by Amanda Larkins, '15
Dearest, I feel certain that I am going mad again. I feel that we can't go through another of those terrible times. And I shan't recover this time. I begin to hear voices, and I can't concentrate. So I am doing what seems the best thing to do.
Virginia Woolf [Suicide note, 1941]
No two stories look the same; depression strikes people in individual ways. Virginia Woolf's battle with depression ended tragically. That is typically not the case, but depression can still take a heavy toll. It can manifest itself in severe anger or pure indifference. It can lead to dependence on a string of mind-numbing medications and even a visit to a psychiatric ward.
But common threads link all of these tales together: an illness, and a hope. And it is this hope that is the focus during the club meetings of Restoring Hope, a new club on the Whitworth campus.
Restoring Hope is a support group for students struggling with mental illness. Started by senior Caterina Tarvin at the beginning of the 2013-14 academic year, the main goal of the club is to provide a place where people feel safe to share their experiences and the darkness in their life. Mostly, they are a group of friends who are not embarrassed to be themselves. It is a place where jokes roll around the room and most of the time is spent in laughter. But there is no fear of the hard conversations. They are willing to talk about their dark times and their various battles with this isolating illness. Tarvin wants students to know, through this club and mental awareness week, that the face of mental illness is diverse and that you are not alone. She, with Restoring Hope, stands to be the voice of change against the stigma of depression.
The club and its members have also pushed for change on the Whitworth campus regarding depression and mental illness in general. What makes this a hard topic is the fact that it is difficult to identify as an outsider. Mental illness is not something that is worn on the chest like a sign. Individuals struggling with depression cannot be easily picked out of the crowd just by looking at them. It affects the blonde, blue-eyed beauty queen just as it plagues the reserved guy who chooses always to sit in the back of the room.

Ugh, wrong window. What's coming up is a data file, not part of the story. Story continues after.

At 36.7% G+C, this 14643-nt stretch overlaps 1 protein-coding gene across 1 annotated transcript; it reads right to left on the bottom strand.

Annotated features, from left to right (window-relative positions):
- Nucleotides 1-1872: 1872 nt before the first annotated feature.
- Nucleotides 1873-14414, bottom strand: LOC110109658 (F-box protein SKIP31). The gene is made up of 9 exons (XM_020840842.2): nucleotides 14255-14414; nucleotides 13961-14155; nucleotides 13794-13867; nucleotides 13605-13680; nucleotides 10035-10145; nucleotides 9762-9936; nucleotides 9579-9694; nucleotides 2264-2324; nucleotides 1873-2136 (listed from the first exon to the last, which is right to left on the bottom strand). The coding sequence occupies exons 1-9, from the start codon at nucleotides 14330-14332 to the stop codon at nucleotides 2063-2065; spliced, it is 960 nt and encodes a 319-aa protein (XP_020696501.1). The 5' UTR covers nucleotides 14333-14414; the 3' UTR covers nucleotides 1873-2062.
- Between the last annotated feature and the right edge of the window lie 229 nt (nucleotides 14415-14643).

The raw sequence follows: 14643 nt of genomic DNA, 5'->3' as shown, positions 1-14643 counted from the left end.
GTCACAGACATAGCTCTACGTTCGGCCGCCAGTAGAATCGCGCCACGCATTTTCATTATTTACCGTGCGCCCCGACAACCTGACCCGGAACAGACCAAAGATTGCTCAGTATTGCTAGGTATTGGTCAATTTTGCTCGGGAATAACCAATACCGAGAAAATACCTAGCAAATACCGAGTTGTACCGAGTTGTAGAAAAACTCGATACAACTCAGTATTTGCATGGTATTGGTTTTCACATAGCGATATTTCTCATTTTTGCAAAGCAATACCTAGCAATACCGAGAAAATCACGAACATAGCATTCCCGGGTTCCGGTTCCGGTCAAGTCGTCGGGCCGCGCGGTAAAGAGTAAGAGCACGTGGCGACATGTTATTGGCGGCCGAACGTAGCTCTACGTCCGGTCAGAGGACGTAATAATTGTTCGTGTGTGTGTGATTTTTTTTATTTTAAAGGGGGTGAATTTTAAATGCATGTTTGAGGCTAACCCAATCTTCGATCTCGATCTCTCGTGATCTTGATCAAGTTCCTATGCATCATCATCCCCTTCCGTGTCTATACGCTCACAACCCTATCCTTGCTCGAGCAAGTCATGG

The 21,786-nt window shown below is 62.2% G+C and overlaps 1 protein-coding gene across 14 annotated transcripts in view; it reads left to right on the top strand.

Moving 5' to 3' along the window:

"Changing the image of depression is a step toward understanding the struggle," says Tarvin. What Restoring Hope and the Whitworth campus strive to achieve is an environment where mental illness can be discussed and identified.
The first step is knowing how to identify the signs of mental illness. According to Landon Crecelius, student success advocate, the best training method among staff is the Columbia-Suicide Severity Rating Scale (CSSRS). This is a measurement tool that helps staff assess the signs of students who are struggling with mental illness and to gauge how much of a danger they are to themselves. Understanding and implementing the scale will allow staff and students to identify whether an individual is going to need help, he says.
Once you know where an individual stands, you are better equipped to refer him or her to Restoring Hope and one of its support members or to direct this person toward the counseling center. The common theme among Whitworth staff is that they want to take a relational approach. Similarly, club members do not see themselves as treating someone with a mental illness; rather, they are interacting with a person. Restoring Hope strives to be that relational connection.
The members of the group are unafraid of telling their individual struggles with depression. Each student's experience is unique and that is the point, said Tarvin. Each has distinctive dynamics that landed him or her where he or she is today.